Appeals Court Rejects Wisconsin School Choice Law
MADISON, Wis. (AP) _ State legislators erred when they passed a law that allows poor students in Milwaukee to attend private schools using state funds, an appeals court ruled today.
The 4th District Court of Appeals in Madison said it was unconstitutional because the law was passed as part of the state budget. The court said that violated a provision in the state constitution designed to prevent bills benefiting local interests from being ″smuggled″ through the Legislature.
The court did not directly address the merits of the school choice program.
The program, passed last spring and begun this fall, allows parents to send their children to non-sectarian, private schools with state funds.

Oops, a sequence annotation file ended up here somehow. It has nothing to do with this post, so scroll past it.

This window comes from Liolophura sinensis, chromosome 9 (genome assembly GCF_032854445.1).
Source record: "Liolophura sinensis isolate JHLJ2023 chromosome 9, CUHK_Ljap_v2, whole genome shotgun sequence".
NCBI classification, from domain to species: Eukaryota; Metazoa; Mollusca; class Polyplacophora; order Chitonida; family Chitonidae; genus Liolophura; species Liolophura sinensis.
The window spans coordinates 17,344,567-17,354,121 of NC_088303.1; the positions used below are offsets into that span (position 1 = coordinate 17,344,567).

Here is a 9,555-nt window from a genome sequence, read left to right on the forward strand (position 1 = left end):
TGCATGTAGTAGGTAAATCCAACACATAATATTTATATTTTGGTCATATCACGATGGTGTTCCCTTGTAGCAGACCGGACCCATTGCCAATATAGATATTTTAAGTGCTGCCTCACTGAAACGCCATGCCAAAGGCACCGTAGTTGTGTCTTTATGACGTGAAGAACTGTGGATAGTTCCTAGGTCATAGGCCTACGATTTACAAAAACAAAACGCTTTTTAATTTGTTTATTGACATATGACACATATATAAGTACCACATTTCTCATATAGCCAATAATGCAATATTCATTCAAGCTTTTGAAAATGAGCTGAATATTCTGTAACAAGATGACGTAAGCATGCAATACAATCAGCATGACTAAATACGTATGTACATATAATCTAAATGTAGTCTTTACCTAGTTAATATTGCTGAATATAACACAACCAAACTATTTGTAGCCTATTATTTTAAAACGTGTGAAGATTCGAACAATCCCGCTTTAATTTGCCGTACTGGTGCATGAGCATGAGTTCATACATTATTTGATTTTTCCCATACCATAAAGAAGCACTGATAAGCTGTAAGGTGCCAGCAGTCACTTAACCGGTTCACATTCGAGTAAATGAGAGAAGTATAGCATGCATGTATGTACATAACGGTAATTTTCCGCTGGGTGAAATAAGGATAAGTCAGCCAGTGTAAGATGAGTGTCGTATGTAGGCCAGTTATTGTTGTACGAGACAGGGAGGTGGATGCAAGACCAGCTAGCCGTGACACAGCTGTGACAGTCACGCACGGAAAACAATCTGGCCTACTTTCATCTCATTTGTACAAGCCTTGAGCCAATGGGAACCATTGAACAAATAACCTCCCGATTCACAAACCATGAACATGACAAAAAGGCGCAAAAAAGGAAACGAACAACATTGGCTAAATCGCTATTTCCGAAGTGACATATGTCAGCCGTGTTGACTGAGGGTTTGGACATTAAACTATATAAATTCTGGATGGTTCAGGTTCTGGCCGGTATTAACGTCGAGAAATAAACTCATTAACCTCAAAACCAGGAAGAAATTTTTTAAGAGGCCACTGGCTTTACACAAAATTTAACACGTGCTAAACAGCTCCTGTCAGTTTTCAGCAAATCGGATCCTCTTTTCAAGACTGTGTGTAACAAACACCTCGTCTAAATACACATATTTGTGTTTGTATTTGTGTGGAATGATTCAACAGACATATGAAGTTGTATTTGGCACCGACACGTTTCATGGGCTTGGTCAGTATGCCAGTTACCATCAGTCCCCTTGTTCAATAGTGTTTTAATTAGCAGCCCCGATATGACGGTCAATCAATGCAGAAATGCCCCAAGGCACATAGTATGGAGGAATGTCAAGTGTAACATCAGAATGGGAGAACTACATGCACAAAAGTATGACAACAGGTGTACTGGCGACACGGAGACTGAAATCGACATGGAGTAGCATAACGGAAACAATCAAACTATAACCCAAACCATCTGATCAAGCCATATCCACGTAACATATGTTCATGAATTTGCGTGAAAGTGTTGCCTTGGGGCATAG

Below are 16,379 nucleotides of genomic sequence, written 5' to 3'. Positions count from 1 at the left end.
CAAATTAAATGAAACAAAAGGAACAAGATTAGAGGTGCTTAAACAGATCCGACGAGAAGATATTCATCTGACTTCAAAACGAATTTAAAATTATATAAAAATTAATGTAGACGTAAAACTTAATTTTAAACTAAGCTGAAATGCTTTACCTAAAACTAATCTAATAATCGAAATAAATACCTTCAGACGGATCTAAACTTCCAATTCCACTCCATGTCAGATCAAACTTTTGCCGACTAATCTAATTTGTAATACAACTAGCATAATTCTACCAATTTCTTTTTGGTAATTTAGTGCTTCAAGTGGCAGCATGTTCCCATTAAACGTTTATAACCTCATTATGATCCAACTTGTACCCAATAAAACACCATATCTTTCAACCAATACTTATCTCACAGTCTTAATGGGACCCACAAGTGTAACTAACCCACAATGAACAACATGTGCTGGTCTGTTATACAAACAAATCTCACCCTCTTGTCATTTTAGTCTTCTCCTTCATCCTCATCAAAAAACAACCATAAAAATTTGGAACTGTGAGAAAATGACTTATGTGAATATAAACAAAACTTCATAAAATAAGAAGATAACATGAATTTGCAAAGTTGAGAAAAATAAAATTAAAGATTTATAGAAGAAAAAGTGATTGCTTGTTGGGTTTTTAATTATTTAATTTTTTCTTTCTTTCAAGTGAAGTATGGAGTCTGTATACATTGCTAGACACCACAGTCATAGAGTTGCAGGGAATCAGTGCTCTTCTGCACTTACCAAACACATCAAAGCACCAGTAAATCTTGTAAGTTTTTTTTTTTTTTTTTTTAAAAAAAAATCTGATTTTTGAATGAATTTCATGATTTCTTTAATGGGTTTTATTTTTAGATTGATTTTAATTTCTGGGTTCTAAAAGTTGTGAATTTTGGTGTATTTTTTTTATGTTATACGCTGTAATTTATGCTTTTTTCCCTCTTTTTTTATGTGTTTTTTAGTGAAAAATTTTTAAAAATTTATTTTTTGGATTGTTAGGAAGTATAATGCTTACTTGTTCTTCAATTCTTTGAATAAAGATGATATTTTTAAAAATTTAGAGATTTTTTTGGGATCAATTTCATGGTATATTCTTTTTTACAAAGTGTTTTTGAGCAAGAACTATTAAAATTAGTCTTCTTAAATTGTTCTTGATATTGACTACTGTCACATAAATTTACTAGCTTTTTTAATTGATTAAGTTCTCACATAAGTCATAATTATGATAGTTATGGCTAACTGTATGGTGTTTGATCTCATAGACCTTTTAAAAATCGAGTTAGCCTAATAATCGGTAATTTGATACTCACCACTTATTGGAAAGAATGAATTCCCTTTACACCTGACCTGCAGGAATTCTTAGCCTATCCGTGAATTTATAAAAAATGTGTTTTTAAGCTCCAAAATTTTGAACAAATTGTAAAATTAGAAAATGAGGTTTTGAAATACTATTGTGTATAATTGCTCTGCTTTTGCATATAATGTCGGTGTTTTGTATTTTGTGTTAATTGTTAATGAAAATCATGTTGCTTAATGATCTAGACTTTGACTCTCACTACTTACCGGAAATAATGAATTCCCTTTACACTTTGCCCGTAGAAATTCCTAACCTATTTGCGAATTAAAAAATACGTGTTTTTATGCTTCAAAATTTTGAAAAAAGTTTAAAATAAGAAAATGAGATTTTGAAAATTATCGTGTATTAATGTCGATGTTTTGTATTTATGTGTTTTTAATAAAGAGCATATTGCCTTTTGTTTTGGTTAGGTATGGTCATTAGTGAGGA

The program was authorized to provide a $2,500 stipend each for as many as 1,000 students this year, but only about 400 were able to enroll in about 10 eligible private schools because of space limitations.
The money for the program comes from state aid provided to the Milwaukee Public Schools system, which has about 97,000 students.
The program is the first in the nation to directly provide parents with a voucher to allow them to send their students out of public schools and into private institutions.
Critics charge it undermines public education and benefits only a few while ignoring the majority of students left behind in declining public schools.
Roger Sundby, assistant to state Schools Superintendent Herbert Grover, said the program will continue for at least 30 days to allow for further appeals.
Sundby said the state Department of Public Instruction, which has opposed the program, considered the ruling a victory but would have preferred a ruling on the program’s merits.